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packing lite for photography

I am a pro photographer with lots of equipment. Would like to have some tips regarding what to carry while we are in Italy this May.
we will be taking a 14 day bus tour from Rome to Venice. I need to travel lite because of limited space on bus and airlines.
Any tips or tricks would be most welcome.

Posted by
1597 posts

I am not a pro but a serious amateur. When we (my wife and I) went on a 30 day trip to Italy two years ago, in a medium size photo bag, I carried a FF DSLR and 3 zoom lenses covering 12 to 105 mm and had no trouble doing it. My bag was big enough that I carried our passports, various travel papers and a bottle of water in it. I could have left out the 17-35 but its IQ was better than the 12-24. I did "need" the 12-24 for maybe 5% of the shots. Lose the 5% and have better IQ for the others? Your choice if you only want to carry 2 lenses. I do not remember any instance where I really wanted something longer than 105 mm. I also brought along a small laptop to catalog and store my photos. I find I can not take a hundred or so photos a day and remember what they were when I get home. I must catalog/label them every night. Oh, by the way we traveled carry-on only.

Now a few months ago I carried just two zooms with the FF DSLR on a 3 week trip to SE Asia and the load was too much (age is catching up). I am now planning on purchasing a mirrorless camera and lenses. This will cut the weight by 1/2 or more

Posted by
5837 posts

Back in Galen Rowell's film camera days, he had an article about "travelling light and not so light", but then what is light for a professional differs from light as a tourist.

Galen Rowell’s Camera Bag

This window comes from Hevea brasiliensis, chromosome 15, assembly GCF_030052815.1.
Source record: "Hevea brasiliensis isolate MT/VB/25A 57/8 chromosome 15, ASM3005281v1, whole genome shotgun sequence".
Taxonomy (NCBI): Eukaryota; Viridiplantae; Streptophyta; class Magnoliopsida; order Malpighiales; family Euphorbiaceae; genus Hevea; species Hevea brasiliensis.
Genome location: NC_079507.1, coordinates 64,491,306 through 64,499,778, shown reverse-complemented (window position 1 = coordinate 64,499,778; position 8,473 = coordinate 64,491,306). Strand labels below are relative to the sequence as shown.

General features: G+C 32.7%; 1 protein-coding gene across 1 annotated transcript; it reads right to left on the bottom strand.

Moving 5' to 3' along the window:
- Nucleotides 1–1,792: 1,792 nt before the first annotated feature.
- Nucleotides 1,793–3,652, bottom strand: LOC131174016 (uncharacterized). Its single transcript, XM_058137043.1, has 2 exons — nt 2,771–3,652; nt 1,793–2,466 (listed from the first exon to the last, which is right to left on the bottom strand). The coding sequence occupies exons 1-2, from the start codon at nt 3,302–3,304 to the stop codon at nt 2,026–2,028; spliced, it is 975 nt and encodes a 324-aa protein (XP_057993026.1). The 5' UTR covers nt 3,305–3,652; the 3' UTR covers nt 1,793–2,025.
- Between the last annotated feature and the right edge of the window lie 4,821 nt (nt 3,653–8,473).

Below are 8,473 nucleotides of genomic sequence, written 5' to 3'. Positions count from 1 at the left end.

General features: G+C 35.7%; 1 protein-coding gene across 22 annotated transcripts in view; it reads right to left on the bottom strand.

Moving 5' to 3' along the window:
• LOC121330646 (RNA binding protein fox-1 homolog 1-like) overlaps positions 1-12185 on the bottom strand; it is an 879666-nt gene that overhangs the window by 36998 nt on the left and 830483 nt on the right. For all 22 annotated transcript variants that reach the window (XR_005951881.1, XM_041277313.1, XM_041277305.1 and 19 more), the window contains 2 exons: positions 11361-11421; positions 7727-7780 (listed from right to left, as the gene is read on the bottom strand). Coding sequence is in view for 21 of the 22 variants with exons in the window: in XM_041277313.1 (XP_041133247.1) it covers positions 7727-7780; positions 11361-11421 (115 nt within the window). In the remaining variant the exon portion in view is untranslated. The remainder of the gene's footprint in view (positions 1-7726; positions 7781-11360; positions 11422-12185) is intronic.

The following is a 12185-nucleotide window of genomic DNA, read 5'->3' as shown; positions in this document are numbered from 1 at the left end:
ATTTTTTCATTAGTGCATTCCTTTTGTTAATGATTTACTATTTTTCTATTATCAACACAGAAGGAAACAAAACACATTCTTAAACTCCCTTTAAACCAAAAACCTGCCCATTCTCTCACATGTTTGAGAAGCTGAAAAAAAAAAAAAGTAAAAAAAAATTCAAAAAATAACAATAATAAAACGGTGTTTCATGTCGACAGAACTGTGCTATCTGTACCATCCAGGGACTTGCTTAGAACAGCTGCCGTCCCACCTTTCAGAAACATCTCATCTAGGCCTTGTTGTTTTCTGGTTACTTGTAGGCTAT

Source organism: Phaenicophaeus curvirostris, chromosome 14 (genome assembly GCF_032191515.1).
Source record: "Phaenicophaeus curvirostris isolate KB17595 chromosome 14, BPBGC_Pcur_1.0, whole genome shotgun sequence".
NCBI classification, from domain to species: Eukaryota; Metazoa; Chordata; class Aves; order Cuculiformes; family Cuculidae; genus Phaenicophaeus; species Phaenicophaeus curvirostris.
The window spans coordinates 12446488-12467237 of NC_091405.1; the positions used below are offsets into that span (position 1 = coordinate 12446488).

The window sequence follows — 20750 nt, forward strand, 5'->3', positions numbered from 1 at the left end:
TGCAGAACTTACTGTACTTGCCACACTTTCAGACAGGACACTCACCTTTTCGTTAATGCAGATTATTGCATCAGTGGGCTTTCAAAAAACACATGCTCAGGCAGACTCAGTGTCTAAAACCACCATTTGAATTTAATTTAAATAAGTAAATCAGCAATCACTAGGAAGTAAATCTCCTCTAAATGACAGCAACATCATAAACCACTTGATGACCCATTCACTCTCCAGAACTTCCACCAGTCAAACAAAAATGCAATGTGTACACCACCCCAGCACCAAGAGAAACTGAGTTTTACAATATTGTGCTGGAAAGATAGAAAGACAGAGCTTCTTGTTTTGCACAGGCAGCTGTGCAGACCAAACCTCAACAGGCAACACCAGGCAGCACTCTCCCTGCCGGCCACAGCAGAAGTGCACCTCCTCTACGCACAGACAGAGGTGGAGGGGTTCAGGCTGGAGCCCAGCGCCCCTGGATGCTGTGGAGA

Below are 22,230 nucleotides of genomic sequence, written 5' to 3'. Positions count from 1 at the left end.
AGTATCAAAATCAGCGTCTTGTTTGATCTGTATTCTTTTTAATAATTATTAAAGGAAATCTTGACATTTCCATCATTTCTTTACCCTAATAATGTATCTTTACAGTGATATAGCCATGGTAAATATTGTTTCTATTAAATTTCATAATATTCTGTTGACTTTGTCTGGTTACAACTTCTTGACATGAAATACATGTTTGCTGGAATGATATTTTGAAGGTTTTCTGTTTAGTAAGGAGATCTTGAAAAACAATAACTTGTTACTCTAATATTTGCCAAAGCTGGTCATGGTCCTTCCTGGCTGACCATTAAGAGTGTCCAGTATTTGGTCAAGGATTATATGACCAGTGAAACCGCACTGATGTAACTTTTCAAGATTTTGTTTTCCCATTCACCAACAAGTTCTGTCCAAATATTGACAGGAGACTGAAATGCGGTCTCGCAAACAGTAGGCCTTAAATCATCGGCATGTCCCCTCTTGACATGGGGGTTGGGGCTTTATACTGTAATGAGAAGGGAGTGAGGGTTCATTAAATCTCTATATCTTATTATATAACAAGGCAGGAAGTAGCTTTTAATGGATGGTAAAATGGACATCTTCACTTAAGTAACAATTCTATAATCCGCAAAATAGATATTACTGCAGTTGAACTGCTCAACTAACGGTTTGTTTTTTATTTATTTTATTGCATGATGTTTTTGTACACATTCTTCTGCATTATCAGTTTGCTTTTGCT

Mountain Light gets many inquiries from Galen’s fans wanting to know
what photo equipment he used to make his amazing images. In response,
we are pleased to present the following list of the equipment that
Galen was using most recently. Items in this list are marked with
colored dots to show how they were most often used:

Almost always in Galen’s general purpose camera bag (marked with red dot in website):

Cameras: Nikon F100


18–35mm ƒ3.5–4.5 ED AF-D

20mm ƒ4 AI

24mm ƒ2.8 AI-S and AF-D

35mm ƒ2.0 AF-D

55mm ƒ2.8 Micro AI-S

80-400mm ƒ4.5-5.6 ED AF-D VR

Often to be found in the chest pouch Galen would take on “fast and light” adventures (though not all at once). (Blue dot):

Nikon N80

Nikon FM-10 and FE-10

15mm ƒ3.5 AI-S

20mm ƒ4 AI

24mm ƒ2.8 AI-S and AF-D

28–80mm ƒ3.5–5.6 AF-D

35mm ƒ2.0 AF-D

70–300 ƒ4–5.6 ED AF-D

80–200mm ƒ4.5–5.6 AF-D

See Mountain Light website for explanations and Gallen's full camera bag contents.

Posted by
393 posts

What a photographer (pro or amateur) packs depends on what he/she shoots (landscape, street, indoor, etc.), and how the photos will be used (large prints, jpegs for monitors, etc.).